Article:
Just in case the RTX 4090 isn’t adequate for you, Nvidia could also be quietly readying something much, much larger and more powerful — the Titan.
We’ve long been speculating about the potential of Nvidia bringing back the Titan card, and evidently there’s more to it than simply rumors, because an engineering sample of it actually exists. A leaked image of the GPU tells us quite a bit, but will Nvidia ever really launch it?
Moore’s Law Is Dead
This rumor is pretty wild, but it surely definitely has some credibility to it, if only since it comes from a frequent leaker — Moore’s Law Is Dead. The YouTuber shared a photograph of the cardboard that he received from an anonymous source, which shows an engineering sample of a rumored Nvidia Titan Ada Lovelace GPU. We’ve not seen any Titan cards for quite an extended time, but we all know for a proven fact that Nvidia still hasn’t used the complete potential of the AD102 die, so it was never out of the realm of possibility.
In line with Moore’s Law Is Dead, there are finished prototypes labeled “Titan” that Nvidia has been working on for a while. While the photo he shared is heavily edited, the YouTuber also shared some renders of the GPU, showing it in its full glory.
Nvidia’s Titan mixes black with gold, maintaining an analogous shroud to existing cards, but it surely’s a behemoth of a GPU, taking over 4 slots. It comes with dual 16-pin power connectors, but as Moore’s Law Is Dead explains, this doesn’t necessarily mean that Nvidia plans to release a GPU consuming 1,200 watts of power. A Titan GPU would definitely be pretty crazy, but that’d be bordering on insanity. As a substitute, the YouTuber expects the GPU to oscillate across the 550 to 650 watts range, with overclocked variants pushing that limit somewhat higher.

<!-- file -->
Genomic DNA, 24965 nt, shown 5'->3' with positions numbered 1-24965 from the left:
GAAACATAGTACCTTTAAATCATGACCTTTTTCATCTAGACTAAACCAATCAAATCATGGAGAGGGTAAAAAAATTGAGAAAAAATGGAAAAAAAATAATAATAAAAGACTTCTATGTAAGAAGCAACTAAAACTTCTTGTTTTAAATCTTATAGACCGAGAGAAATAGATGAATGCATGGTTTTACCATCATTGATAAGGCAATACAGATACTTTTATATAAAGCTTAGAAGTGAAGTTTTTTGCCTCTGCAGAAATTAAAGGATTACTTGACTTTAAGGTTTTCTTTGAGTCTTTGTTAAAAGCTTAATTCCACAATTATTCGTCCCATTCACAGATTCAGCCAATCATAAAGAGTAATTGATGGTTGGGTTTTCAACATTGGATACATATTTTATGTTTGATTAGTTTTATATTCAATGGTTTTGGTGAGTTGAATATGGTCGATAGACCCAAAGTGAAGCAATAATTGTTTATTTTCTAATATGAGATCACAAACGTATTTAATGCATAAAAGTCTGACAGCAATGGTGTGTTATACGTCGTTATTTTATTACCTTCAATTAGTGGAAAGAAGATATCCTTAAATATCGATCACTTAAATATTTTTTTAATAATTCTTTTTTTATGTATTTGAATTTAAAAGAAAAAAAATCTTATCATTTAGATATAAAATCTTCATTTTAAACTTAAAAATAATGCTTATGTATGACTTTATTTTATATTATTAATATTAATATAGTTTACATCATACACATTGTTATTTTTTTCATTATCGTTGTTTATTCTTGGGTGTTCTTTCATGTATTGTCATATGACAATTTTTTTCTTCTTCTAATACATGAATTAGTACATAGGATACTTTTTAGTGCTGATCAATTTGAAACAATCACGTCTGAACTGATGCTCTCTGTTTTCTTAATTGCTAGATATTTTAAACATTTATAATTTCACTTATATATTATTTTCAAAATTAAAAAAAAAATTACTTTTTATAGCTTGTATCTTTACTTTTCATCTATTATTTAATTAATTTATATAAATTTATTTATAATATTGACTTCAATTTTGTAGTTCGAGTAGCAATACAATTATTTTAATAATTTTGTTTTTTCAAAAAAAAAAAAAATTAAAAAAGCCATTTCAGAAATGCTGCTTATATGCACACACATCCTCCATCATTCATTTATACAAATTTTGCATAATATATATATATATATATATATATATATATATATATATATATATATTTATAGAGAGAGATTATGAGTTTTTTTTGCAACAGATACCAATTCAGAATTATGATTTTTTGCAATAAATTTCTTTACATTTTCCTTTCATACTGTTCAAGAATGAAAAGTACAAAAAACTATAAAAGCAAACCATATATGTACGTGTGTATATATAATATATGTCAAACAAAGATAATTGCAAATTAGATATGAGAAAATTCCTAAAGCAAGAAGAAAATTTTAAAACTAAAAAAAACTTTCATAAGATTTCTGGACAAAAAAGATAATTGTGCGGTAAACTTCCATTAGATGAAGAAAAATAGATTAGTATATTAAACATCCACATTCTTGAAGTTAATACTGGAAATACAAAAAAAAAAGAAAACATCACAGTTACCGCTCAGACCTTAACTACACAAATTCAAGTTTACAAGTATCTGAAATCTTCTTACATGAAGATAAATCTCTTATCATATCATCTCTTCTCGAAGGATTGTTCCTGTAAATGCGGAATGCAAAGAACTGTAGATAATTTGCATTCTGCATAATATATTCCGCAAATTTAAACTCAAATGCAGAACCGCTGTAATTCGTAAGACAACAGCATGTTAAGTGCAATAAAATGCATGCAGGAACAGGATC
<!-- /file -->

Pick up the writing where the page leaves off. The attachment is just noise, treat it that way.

If a few of the earlier rumors in regards to the GPU are true, Nvidia might base this model on the AD102-450 die, featuring 18,176 CUDA cores and a whopping 48GB of GDDR6X memory. Moore’s Law Is Dead also says that it’s possible the cardboard might include 24Gbps memory modules, cranking up the bandwidth by 14% when put next to the RTX 4090.
Moore’s Law Is Dead
Now, will Nvidia really release a Titan Ada GPU, assuming that MLID is correct and the cardboard exists? It’d, but it surely doesn’t should at once. Nvidia has no competition relating to the #1 spot on the list of the very best graphics cards. AMD’s RX 7900 XTX rivals the RTX 4080 as an alternative, and until AMD launches something able to difficult the RTX 4090, Nvidia doesn’t have to worry about with the ability to satisfy the high-end portion of the market.
If such a GPU ever makes it to the shelves, it’s going to be expensive. Anywhere within the $2,000 to $3,000 range is feasible, depending on the ultimate specifications. Seeing because it’s a quad-slot card, it’s also going to want an enormous case and an entire lot of cooling.